Gunnar Peipman's ASP.NET blog

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Using LINQ and reflection to find matching properties of objects

As a side product of some experiments I wrote simple LINQ query that matches properties of two objects and returns these properties as list. The code I wrote is pretty simple and I packed it for you as method.


public IList<PropertyInfo> GetMatchingProperties(object source, object target)


    if (source == null)

        throw new ArgumentNullException("source");

    if (target == null)

        throw new ArgumentNullException("target");


    var sourceType = source.GetType();

    var sourceProperties = sourceType.GetProperties();

    var targetType = target.GetType();

    var targetProperties = targetType.GetProperties();


    var properties = (from s in sourceProperties

                      from t in targetProperties

                      where s.Name == t.Name &&

                            s.PropertyType == t.PropertyType

                      select s).ToList();

    return properties;


Public Function GetMatchingProperties(ByVal source As Object,_
    ByVal target As Object) As IList(Of PropertyInfo)

    If source Is Nothing Then
        Throw New ArgumentNullException("source")
    End If
    If target Is Nothing Then
        Throw New ArgumentNullException("target")
    End If
    Dim sourceType = source.GetType()
    Dim sourceProperties = sourceType.GetProperties()
    Dim targetType = target.GetType()
    Dim targetProperties = targetType.GetProperties()
    Dim properties = (From s In sourceProperties _
        From t In targetProperties _
        Where s.Name = t.Name AndAlso s.PropertyType = t.PropertyType _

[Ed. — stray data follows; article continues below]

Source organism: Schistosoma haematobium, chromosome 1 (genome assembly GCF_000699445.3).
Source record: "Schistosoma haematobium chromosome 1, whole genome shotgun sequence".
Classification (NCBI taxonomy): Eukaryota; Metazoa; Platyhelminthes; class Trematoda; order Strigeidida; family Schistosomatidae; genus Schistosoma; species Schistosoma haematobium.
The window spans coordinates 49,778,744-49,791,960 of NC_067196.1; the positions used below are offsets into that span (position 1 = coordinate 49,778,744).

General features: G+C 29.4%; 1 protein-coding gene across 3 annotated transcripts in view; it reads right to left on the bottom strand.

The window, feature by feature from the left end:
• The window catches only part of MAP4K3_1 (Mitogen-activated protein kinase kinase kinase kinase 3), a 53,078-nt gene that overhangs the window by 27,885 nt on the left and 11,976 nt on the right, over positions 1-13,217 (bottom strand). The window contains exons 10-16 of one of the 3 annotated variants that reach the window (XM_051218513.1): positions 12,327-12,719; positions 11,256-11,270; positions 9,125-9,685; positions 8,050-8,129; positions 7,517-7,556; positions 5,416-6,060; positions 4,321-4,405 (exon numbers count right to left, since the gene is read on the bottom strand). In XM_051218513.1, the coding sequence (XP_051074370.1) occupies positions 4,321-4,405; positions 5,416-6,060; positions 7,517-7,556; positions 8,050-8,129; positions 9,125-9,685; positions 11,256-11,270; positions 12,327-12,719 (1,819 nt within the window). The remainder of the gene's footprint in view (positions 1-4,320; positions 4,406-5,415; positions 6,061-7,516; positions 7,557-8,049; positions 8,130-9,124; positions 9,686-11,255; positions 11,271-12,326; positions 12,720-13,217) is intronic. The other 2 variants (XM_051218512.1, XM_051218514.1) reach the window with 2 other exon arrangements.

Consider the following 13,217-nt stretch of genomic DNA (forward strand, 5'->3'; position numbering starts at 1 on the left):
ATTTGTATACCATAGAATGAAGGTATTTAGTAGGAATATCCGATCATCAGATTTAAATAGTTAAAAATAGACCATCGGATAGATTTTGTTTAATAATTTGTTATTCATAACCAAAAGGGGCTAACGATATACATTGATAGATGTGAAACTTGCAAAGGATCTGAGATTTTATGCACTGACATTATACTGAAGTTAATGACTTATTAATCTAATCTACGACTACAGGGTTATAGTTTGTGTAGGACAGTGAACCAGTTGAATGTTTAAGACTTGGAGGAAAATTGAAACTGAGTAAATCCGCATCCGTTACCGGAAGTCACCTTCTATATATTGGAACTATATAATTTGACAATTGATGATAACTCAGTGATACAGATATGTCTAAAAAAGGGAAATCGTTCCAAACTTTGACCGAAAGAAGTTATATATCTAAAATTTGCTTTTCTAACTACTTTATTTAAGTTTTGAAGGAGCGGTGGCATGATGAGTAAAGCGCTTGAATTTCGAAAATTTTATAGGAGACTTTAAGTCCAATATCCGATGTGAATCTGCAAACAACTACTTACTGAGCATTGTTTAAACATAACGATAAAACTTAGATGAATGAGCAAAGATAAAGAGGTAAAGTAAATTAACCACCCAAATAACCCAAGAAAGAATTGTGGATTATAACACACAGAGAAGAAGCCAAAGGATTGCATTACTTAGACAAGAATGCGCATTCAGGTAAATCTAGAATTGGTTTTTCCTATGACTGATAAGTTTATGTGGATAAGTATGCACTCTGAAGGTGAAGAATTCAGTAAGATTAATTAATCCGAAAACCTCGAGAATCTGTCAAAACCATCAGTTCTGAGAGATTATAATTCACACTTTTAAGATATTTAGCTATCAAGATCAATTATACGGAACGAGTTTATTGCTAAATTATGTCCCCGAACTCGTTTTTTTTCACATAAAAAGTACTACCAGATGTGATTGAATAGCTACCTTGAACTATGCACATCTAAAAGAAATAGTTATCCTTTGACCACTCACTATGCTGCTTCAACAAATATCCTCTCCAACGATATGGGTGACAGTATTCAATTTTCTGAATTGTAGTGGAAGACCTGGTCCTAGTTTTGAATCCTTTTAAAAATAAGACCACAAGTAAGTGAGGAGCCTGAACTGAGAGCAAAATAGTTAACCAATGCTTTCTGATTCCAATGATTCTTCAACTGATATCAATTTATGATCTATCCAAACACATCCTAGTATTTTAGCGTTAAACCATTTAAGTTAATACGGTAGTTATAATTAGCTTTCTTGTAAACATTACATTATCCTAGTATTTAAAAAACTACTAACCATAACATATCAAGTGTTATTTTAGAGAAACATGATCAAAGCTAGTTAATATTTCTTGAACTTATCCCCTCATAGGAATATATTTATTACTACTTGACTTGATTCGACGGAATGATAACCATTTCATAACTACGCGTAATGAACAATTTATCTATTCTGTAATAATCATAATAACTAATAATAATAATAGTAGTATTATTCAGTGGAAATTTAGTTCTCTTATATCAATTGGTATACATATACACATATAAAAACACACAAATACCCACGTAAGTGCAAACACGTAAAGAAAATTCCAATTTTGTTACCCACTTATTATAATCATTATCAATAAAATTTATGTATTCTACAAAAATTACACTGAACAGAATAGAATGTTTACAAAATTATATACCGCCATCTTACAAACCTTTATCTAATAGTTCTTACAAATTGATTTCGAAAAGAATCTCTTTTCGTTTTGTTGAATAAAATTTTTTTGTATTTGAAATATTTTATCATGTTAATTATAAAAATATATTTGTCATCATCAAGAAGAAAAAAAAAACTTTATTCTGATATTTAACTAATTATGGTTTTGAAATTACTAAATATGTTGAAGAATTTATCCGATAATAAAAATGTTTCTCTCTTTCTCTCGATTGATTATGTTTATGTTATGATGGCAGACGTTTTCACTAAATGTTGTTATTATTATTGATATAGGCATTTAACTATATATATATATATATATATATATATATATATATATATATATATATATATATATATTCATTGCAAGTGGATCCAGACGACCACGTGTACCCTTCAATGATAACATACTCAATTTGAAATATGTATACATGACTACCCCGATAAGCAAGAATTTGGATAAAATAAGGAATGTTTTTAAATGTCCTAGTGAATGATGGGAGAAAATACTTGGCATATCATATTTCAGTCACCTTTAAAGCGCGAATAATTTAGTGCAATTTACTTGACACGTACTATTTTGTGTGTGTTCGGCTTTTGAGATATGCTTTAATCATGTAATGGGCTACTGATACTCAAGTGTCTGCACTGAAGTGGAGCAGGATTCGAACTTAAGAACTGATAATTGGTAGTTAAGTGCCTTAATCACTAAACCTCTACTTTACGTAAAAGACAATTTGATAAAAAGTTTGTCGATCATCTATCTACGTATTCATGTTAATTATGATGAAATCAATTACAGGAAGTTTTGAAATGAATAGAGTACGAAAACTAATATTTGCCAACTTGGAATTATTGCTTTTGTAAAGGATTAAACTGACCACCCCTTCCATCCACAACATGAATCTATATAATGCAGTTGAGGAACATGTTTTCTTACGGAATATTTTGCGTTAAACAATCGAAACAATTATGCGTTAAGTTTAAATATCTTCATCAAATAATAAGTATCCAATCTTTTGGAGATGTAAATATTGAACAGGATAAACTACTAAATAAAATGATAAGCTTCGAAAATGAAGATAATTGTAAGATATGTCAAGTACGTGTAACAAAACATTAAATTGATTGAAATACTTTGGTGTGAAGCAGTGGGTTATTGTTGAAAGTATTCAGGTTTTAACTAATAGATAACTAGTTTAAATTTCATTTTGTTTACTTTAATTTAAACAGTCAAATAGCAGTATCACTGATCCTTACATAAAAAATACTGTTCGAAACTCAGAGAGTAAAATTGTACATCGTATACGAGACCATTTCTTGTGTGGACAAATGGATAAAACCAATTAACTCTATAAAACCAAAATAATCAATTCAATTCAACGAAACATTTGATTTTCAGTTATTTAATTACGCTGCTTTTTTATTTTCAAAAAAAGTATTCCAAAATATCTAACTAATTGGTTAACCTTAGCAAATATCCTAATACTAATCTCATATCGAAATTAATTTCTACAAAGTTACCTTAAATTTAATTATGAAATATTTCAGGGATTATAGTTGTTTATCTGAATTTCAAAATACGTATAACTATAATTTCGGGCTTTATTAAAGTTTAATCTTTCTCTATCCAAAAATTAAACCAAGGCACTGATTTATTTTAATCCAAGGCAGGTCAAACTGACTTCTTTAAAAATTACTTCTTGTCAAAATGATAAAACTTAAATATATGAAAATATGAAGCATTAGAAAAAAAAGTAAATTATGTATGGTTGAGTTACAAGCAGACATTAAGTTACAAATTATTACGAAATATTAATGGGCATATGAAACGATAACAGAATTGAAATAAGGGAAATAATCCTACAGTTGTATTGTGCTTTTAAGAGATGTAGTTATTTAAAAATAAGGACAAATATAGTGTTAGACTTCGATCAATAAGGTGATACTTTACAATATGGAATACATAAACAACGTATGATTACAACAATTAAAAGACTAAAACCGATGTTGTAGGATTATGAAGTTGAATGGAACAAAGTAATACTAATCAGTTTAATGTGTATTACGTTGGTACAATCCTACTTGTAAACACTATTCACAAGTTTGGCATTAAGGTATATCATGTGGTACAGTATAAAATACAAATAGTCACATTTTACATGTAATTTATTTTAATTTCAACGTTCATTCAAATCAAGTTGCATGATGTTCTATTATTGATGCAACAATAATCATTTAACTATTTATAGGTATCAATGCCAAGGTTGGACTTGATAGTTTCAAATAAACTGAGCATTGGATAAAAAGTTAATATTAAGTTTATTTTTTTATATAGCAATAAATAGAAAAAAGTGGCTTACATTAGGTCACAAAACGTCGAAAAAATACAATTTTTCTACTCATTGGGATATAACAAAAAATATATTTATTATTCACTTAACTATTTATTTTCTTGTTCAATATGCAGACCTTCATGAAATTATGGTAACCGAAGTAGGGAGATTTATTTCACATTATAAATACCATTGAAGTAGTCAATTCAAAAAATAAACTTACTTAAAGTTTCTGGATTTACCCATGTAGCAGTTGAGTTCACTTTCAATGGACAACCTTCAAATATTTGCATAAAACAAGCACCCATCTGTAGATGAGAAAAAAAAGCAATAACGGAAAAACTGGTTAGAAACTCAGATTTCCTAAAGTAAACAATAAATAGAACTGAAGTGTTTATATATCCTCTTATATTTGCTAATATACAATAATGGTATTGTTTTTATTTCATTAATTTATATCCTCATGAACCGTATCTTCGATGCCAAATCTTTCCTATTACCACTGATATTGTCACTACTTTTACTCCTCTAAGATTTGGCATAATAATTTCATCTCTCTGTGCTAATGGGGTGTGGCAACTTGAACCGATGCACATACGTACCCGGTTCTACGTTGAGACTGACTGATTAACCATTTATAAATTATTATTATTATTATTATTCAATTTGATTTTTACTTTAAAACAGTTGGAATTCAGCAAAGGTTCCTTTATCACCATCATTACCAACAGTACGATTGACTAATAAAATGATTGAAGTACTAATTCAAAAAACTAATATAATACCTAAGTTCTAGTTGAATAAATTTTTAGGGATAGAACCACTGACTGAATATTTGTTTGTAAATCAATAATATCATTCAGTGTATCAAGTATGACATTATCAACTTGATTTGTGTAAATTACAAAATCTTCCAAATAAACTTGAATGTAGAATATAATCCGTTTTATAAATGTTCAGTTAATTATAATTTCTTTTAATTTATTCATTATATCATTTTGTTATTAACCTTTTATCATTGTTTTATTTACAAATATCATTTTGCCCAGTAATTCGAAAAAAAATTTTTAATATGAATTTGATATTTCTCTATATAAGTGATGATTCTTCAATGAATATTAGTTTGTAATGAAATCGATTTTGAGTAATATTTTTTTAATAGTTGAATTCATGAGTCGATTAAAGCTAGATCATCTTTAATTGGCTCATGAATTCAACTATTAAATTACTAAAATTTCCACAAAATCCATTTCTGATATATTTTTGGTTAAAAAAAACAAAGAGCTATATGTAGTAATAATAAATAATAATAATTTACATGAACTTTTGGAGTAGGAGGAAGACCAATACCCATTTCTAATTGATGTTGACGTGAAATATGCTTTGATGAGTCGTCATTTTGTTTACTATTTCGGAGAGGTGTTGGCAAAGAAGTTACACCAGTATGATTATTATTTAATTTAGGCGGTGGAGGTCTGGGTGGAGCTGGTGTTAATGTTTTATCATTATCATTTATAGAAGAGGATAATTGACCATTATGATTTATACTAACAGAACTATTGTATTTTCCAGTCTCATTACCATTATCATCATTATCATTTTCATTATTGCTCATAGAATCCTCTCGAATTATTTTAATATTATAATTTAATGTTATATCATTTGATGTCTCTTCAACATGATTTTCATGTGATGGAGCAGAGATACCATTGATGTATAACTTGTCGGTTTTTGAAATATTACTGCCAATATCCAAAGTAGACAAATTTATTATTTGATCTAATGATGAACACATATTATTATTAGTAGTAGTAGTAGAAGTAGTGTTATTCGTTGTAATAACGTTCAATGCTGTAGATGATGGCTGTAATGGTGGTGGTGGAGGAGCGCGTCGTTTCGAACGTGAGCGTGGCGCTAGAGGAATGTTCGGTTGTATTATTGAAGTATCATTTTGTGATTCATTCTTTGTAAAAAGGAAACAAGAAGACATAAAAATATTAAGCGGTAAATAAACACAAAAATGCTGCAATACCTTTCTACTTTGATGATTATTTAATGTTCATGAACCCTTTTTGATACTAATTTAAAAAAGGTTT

Select s).ToList()
    Return properties
End Function

The method returns only those properties that match by name and type. If both objects have property called Sum and both of them have Sum in different type (let’s say float and decimal) then this property is not returned by this method. Of course, you can extend this method if you like and you can make it much more clever. Simple implementation given here worked for me very well.

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Posted: Dec 26 2009, 01:25 PM by DigiMortal | with 20 comment(s)
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Lasse Espeholt said:

Cool, but you could also use .Intersects() which is the intended method I think. But yours is properly prettier because the extra "where" syntactic sugar. Best regards, Lasse

# December 26, 2009 1:51 PM

DigiMortal said:

Thanks for feedback, Lasse! I think this where part is pretty important because this somebody may want to add "smarter stuff" there. :)

# December 26, 2009 5:52 PM

Lloyd Sheen said:

Did anyone actually try this.  I just inserted the VB.NET code into a form and it does not compile.

Error 1 Operator '=' is not defined for types 'System.Type' and 'System.Type'. C:\Visual Studio Projects\TestLinqObjectCompare\TestLinqObjectCompare\Form1.vb 30 35 TestLinqObjectCompare

# December 27, 2009 11:28 AM

Marcel Wijnands said:

@Lloyd Sheen: In case of VB.NET, use "Is" instead of "=" on Reference Types.

# January 14, 2010 6:05 PM

Rulett szisztéma said:

Great idea, but will this work over the long run?

# February 19, 2010 8:56 AM

Spielautomaten said:

Wirklich ein wahrer Kommentar. Ich muss echt   haufiger lesen                    

# August 1, 2011 12:44 AM

Genf20 Plus reviews said:

Danke, nun endlich habe ich dies in der Tiefe begriffen ;-)                      

# December 12, 2011 2:40 AM

Genf20 Plus reviews said:

Danke, nun endlich habe ich dies in der Tiefe begriffen ;-)                      

# December 12, 2011 2:43 AM